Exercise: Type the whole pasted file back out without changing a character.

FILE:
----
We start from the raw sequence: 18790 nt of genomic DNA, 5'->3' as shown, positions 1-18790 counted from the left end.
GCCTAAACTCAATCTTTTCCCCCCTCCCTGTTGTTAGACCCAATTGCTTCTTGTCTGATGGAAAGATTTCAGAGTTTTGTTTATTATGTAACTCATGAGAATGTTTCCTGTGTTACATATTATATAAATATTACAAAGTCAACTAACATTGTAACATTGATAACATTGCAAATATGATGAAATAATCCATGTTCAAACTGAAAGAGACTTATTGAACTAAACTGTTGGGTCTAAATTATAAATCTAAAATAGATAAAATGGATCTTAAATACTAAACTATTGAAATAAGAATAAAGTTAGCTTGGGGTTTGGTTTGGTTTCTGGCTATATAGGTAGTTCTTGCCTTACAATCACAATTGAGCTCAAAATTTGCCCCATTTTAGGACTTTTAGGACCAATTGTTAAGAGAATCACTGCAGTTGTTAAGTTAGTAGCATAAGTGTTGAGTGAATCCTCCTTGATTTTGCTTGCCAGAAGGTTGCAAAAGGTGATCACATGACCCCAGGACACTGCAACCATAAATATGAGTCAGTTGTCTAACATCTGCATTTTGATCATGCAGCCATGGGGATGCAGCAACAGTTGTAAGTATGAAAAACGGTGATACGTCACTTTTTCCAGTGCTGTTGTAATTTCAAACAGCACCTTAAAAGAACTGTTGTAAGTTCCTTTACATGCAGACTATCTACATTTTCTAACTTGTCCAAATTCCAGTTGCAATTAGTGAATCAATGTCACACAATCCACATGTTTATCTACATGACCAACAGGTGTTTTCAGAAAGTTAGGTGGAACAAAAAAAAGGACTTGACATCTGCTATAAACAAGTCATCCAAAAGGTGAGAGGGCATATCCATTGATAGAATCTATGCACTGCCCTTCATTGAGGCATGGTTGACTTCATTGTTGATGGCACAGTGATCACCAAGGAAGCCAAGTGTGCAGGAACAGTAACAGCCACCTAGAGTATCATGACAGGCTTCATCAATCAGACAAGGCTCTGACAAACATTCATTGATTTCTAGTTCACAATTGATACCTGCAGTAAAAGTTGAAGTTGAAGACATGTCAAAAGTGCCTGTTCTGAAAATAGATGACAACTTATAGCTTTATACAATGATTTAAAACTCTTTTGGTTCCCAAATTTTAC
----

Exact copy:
We start from the raw sequence: 18790 nt of genomic DNA, 5'->3' as shown, positions 1-18790 counted from the left end.
GCCTAAACTCAATCTTTTCCCCCCTCCCTGTTGTTAGACCCAATTGCTTCTTGTCTGATGGAAAGATTTCAGAGTTTTGTTTATTATGTAACTCATGAGAATGTTTCCTGTGTTACATATTATATAAATATTACAAAGTCAACTAACATTGTAACATTGATAACATTGCAAATATGATGAAATAATCCATGTTCAAACTGAAAGAGACTTATTGAACTAAACTGTTGGGTCTAAATTATAAATCTAAAATAGATAAAATGGATCTTAAATACTAAACTATTGAAATAAGAATAAAGTTAGCTTGGGGTTTGGTTTGGTTTCTGGCTATATAGGTAGTTCTTGCCTTACAATCACAATTGAGCTCAAAATTTGCCCCATTTTAGGACTTTTAGGACCAATTGTTAAGAGAATCACTGCAGTTGTTAAGTTAGTAGCATAAGTGTTGAGTGAATCCTCCTTGATTTTGCTTGCCAGAAGGTTGCAAAAGGTGATCACATGACCCCAGGACACTGCAACCATAAATATGAGTCAGTTGTCTAACATCTGCATTTTGATCATGCAGCCATGGGGATGCAGCAACAGTTGTAAGTATGAAAAACGGTGATACGTCACTTTTTCCAGTGCTGTTGTAATTTCAAACAGCACCTTAAAAGAACTGTTGTAAGTTCCTTTACATGCAGACTATCTACATTTTCTAACTTGTCCAAATTCCAGTTGCAATTAGTGAATCAATGTCACACAATCCACATGTTTATCTACATGACCAACAGGTGTTTTCAGAAAGTTAGGTGGAACAAAAAAAAGGACTTGACATCTGCTATAAACAAGTCATCCAAAAGGTGAGAGGGCATATCCATTGATAGAATCTATGCACTGCCCTTCATTGAGGCATGGTTGACTTCATTGTTGATGGCACAGTGATCACCAAGGAAGCCAAGTGTGCAGGAACAGTAACAGCCACCTAGAGTATCATGACAGGCTTCATCAATCAGACAAGGCTCTGACAAACATTCATTGATTTCTAGTTCACAATTGATACCTGCAGTAAAAGTTGAAGTTGAAGACATGTCAAAAGTGCCTGTTCTGAAAATAGATGACAACTTATAGCTTTATACAATGATTTAAAACTCTTTTGGTTCCCAAATTTTAC